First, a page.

Archive for the ‘Taboo language and slurs’ Category

Flashers abroad

October 11, 2014

This seems to be Sex Saturday, though I have plenty of other things I’m anxious to post about today. But here goes, with a story from the weekend edition of the (San Francisco Mid-Peninsula) Daily Post, headlined: “Cops: Flasher strikes again: Fourth incident in a week” (by Angelo Ruggiero). About a flasher (possibly more than one) operating locally.

One recurrent feature of the Post‘s stories is the euphemism pleasure onself for masturbate (itself a technical or medical term avoiding genuinely vernacular expressions). As here, from today’s story:

The women, in their 20s, looked out the window [of Peet's Coffee in Belmont] onto El Camino and saw a man parked at the curb and pleasuring himself, said Capt. Pat Halleran [of the local police].

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Two from Out

September 20, 2014

Yesterday, it was The Advocate; today, it’s another LPI publication, Out (or OUT) magazine, again with two pieces of interest for this blog in the latest (October 2014) issue: one on straightsplaining, one on gay bookstores.

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lady parts

September 18, 2014

Today’s Zits:

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Jeremy and his buddy Pierce, and the slang euphemism lady parts.

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Porn parody cartoons

September 6, 2014

In collecting material for a Page on this blog on webcomics (more Traugott & Zwicky research), I came across Leisure Town, which is not particularly language-oriented, but has had a series of parodies of Dilbert in which X-rated language (with a gay twist) figures prominently. (Yes, a combination of the comics, parody, taboo language, and gay porn — an obvious winner for me. Parodies of comics are common — some are here — and gay male comics are abundant indeed, and here we see them together.)

I’ll review the story of Tristan Farnon’s Leisure Town and its Dilbert detour and then exhibit two of the parodies — visuals from Dilbert, but with X-rated captions.

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Dubious disavowals?

August 22, 2014

It originally came to me through Chris Hansen on Facebook, in this remarkable two-part image:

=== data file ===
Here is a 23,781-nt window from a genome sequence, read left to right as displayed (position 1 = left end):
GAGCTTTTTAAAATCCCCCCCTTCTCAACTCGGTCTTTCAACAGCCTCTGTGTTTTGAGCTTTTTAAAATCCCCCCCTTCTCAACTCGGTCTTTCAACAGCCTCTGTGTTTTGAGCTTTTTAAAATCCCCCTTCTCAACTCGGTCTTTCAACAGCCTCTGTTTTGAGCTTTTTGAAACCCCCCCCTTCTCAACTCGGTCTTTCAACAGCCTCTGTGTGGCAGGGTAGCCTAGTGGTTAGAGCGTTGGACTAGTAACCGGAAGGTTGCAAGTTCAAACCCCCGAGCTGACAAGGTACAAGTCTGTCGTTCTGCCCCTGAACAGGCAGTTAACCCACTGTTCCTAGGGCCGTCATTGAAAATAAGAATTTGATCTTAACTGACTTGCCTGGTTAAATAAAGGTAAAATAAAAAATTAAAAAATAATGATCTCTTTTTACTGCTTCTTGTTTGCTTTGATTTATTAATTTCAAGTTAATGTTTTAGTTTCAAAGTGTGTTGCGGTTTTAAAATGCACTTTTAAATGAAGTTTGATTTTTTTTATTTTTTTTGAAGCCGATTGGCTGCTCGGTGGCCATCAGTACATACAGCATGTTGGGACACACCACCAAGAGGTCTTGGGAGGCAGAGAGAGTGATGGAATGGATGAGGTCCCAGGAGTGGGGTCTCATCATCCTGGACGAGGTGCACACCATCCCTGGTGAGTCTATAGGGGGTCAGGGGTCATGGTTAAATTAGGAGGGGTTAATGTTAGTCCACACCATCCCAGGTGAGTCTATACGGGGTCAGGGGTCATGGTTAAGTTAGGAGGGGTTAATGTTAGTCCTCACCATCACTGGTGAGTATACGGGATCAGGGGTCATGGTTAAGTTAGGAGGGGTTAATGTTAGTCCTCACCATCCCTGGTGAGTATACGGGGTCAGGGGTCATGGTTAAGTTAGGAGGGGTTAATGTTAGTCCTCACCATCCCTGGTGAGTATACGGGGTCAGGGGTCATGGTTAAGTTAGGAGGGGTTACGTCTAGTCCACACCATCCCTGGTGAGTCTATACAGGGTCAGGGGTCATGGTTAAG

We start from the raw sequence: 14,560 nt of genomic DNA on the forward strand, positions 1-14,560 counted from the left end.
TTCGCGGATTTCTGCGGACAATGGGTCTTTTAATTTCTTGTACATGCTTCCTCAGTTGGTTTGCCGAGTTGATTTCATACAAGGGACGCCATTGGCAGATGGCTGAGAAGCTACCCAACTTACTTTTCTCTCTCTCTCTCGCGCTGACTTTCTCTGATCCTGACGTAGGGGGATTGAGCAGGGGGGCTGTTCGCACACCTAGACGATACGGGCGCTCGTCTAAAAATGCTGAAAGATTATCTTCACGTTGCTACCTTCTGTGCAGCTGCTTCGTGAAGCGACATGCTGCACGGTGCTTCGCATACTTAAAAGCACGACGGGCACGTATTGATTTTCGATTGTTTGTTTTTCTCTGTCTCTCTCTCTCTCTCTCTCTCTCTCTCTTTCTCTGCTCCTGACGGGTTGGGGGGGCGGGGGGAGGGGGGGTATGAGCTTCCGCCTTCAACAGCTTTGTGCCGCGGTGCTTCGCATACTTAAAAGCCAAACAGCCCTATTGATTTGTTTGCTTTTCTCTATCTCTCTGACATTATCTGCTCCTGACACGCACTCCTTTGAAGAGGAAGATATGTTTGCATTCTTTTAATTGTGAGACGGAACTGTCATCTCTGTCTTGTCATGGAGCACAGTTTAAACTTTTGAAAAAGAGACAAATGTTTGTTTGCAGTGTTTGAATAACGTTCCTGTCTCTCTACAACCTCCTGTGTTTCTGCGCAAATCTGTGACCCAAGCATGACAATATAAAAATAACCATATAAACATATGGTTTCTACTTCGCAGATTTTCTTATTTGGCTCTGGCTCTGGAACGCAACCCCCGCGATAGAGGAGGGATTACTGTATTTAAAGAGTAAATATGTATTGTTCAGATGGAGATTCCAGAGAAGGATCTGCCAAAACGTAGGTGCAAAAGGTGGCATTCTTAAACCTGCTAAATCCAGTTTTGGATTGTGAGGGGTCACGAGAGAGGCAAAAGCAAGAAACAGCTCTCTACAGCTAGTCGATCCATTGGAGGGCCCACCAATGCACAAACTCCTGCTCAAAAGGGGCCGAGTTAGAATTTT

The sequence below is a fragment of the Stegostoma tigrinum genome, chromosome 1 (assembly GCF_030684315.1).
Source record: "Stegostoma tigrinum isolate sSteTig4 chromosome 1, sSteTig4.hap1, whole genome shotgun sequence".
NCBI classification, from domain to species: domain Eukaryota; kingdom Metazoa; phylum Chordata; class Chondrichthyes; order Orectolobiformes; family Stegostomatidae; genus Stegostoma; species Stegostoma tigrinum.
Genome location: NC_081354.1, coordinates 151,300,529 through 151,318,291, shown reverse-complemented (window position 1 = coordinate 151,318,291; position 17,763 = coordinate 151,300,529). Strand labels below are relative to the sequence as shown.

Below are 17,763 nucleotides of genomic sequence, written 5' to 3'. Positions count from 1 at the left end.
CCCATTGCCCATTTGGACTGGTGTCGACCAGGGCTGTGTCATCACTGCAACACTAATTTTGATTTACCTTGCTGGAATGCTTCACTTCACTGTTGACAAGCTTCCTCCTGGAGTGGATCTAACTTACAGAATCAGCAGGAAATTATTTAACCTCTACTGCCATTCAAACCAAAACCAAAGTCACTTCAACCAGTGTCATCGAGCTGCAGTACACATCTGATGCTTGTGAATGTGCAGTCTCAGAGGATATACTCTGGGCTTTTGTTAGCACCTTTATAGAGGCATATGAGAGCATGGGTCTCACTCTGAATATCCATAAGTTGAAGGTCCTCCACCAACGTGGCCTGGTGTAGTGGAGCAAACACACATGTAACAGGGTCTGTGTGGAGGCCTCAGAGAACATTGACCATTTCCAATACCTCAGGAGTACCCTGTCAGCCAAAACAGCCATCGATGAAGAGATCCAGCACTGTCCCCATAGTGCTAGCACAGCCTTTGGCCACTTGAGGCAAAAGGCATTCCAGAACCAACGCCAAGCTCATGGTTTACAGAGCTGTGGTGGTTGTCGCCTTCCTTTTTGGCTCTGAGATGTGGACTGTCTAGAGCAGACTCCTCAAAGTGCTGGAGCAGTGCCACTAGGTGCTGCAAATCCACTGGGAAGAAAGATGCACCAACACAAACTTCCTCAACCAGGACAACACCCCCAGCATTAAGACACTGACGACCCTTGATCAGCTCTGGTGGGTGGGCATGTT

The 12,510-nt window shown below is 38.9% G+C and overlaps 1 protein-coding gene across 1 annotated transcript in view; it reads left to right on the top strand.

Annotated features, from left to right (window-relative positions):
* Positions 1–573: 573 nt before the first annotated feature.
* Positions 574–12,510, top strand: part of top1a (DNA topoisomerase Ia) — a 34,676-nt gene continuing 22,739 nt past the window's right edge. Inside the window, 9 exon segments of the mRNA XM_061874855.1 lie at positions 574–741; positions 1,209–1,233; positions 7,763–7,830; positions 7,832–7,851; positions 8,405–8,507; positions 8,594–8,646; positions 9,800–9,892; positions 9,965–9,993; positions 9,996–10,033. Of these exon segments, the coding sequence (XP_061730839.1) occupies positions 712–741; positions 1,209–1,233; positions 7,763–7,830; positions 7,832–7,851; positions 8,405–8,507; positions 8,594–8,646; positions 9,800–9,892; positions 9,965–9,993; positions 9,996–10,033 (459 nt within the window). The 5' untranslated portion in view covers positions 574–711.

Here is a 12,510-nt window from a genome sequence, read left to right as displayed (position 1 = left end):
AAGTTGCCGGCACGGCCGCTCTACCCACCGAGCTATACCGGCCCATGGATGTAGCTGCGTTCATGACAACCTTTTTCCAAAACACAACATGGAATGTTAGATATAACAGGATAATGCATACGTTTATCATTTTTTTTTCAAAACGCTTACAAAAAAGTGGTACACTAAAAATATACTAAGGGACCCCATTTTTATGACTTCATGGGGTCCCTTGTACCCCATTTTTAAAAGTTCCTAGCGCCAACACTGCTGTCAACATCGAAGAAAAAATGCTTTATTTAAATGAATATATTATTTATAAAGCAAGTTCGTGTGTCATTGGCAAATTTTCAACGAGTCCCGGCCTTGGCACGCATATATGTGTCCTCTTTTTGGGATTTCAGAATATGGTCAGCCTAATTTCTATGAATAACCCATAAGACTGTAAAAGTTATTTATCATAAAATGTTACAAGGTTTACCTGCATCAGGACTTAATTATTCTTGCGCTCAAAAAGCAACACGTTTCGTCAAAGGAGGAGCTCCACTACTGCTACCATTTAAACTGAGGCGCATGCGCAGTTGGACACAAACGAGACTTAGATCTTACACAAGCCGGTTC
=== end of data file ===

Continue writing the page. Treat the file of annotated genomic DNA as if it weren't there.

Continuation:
(#1)

along with this story (by “Happy Gilmore”) from August 12th, reporting:

Welsh Fried Chicken Brand Defends Logo: Food Company defends its controversial new logo after customers complain about its phallic and unusual design reports Walesonline.co.uk

The owner of the Dirty Bird Brand has stated that the logo was just a unique way to change the “B” and the “D” look like a small rooster.

… The food company has also started using posters that state ” Touch My Thigh” and “Touch My Breasts” … Although, Dirty Bird owner Neil Young has backed his statements that these were not meant to be obscene.

Dirty Bird let http://www.metro.co.uk know that the images were in no way meant to upset their customers  … They wanted a fun way to portray a rooster. That’s all.

Those in doubt should check out the artists tumblr page – Mark James

Hmmm.

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queens

June 27, 2014

Yesterday I reported on Fortnum & Mason’s use of queen in an advert in support of Gay Pride: “Proud to be the queens’ grocer”, with the plural possessive of the common noun queen, rather than the singular possessive of the proper noun Queen. Not everyone is entirely comfortable with this use of queen, seeing it as an offensive and demeaning slur. But the import of words, even slurs and other problematic vocabulary, depends crucially on context — on who’s using them, in what circumstances, for what purposes. Given that, you can read F&M’s queens’ as affectionate, in fact celebratory.

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Sunday jottings

June 22, 2014

Four items from the front matter in today’s New York Times Magazine: the compound poolside memoirs; the euphemism go to Spain; the term binky ‘pacifier'; and citronella for warding off mosquitoes.

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Word art

June 3, 2014

Now at the Jewish Museum in New York (through September 21st), an exhibition of Mel Bochner‘s recent conceptual art. From the NYT on May 2nd, in “Secret Power of Synonyms: Mel Bochner Turns Up the Volume in ‘Strong Language’ ” by Ken Johnson:

Words have been the subjects and primary constituents of the enigmatic yet acerbically provocative paintings Mel Bochner has been creating over the past 12 years. “Mel Bochner: Strong Language,” an elegantly produced exhibition at the Jewish Museum, gives them their due and traces their roots back to text-based works that Mr. Bochner created in the ’60s and early ’70s, when he was one of New York’s pre-eminent Conceptual artists.

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Three diverse

May 21, 2014

This morning: a classic Doonesbury on foul language; a Rhymes With Orange citing the spurious “rule” that an English clause must not end in a preposition; and a Zippy looking back at an ad icon of the 1940s and 50s (“drink more flavored liqueurs”, says Judge Arrow).

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On the racism watch

April 30, 2014

The current flurries over Nevada rancher Cliven Bundy and L.A. Clippers owner Donald Sterling are rich veins of overt and coded racist language, explored at great length in the news. That provides me with an opening to post today’s Scenes From a Multiverse, entitled “Racism 2.0″ (you’ll notice that I’ve been experiencing an avalanche of recent cartoons of linguistic interest; sometimes they come in clumps or waves):

And the Hispanics / Latinos. And the Arabs / Muslims. And…


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